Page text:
This one is in exactly the same technique as the last one, below.
And something that’s curious is how different these two are from another black and white image I did 10 pieces ago. Have a look at #8.
The earlier piece is less contrasty, textured, and in close. There are two reasons for the differences. One is just the brush and brush settings I used. Recently I was watching some videos about the painter, Daniel Richter, who I didn’t know of, but is like a scarier version of Peter Doig. Just an aside, it’s rather surprising that I haven’t encountered some living painters that I’d like until recently. And, surely, none of them have seen my work. Painters just don’t get the media attention/recognition that conceptual or political artists get. Anyway, he was talking about changing up his style simply by changing media, or palette, or tools. This, I find, is very true. And how much easier that is to do digitally than with analogue mediums.
The other reason for the changes is just that my head is in a different place. Sometimes even when I try to work in the same style for two or three pieces, I end up going off in another direction. For me, this is desirable. A signature style is never the end goal, but rather continual exploration.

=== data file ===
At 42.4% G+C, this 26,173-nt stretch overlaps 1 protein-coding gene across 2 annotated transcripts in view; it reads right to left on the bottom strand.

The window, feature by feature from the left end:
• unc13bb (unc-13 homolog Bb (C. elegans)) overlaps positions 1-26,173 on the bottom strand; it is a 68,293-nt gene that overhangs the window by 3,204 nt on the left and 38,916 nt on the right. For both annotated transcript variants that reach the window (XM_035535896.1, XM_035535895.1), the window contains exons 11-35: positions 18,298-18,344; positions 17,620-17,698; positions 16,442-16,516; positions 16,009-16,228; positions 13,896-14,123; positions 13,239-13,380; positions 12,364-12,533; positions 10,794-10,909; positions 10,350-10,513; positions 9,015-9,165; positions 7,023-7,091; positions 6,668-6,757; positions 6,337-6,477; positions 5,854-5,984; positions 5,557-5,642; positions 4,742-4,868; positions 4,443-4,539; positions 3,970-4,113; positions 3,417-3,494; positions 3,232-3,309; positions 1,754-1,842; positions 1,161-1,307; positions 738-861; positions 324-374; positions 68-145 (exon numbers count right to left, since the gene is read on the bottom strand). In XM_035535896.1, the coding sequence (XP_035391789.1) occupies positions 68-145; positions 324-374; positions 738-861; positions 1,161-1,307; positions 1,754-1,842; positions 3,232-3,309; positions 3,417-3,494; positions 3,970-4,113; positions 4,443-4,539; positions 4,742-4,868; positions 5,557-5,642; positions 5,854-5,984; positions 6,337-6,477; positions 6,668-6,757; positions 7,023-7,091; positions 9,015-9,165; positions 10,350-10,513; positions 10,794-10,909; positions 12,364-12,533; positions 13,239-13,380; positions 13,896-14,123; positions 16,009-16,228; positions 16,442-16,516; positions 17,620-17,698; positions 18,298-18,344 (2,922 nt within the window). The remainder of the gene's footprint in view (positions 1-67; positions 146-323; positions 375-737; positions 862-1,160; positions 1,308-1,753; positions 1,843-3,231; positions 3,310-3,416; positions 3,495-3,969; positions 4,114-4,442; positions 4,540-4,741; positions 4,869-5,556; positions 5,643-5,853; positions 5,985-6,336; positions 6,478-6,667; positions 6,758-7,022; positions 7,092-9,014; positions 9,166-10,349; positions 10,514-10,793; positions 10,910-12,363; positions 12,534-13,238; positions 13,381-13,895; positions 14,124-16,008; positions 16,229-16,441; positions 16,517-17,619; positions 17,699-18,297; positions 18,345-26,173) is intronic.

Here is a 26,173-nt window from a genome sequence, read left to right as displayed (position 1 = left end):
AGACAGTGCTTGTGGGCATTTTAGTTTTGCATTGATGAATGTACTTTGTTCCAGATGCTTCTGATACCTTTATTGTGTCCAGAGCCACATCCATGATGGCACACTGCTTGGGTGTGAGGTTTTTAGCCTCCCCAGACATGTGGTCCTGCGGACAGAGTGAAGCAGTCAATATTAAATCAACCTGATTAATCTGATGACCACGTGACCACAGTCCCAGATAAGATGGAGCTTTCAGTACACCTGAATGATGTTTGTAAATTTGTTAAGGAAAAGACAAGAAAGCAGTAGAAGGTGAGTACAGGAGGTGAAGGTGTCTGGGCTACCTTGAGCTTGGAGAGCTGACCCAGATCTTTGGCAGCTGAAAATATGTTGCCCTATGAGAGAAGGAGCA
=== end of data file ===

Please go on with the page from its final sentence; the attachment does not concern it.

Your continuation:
Recently I not only think it’s bizarre that someone like Jackson Pollock could work for so long with such a limited range of visual options (no subject matter, no composition, no chiaroscuro, no blending of colors, and just dripped arcs), but even some of my favorite painters, like Francis Bacon. However, if one is going to be corralled in a signature style, much better to be a broad one like Bacon’s than a critically narrow one like Pollock’s (which is not to say I’m not a fan).
With these pieces I keep tinkering with the formula, or recipe, and the process. As I said, this is a huge advantage in working digitally because I don’t, for example, have to go out and buy a new set of paints or brushes. Of course, working with traditional mediums has its own advantages, but not for my lifestyle, living as an expat in S.E. Asia. No place to work, store pieces, and I’d have to ship them. Igadz!
I’m planning one or two or three more B&W pieces, but, I realize some of the weaknesses of this particular recipe, and am going to experiment with something a little different.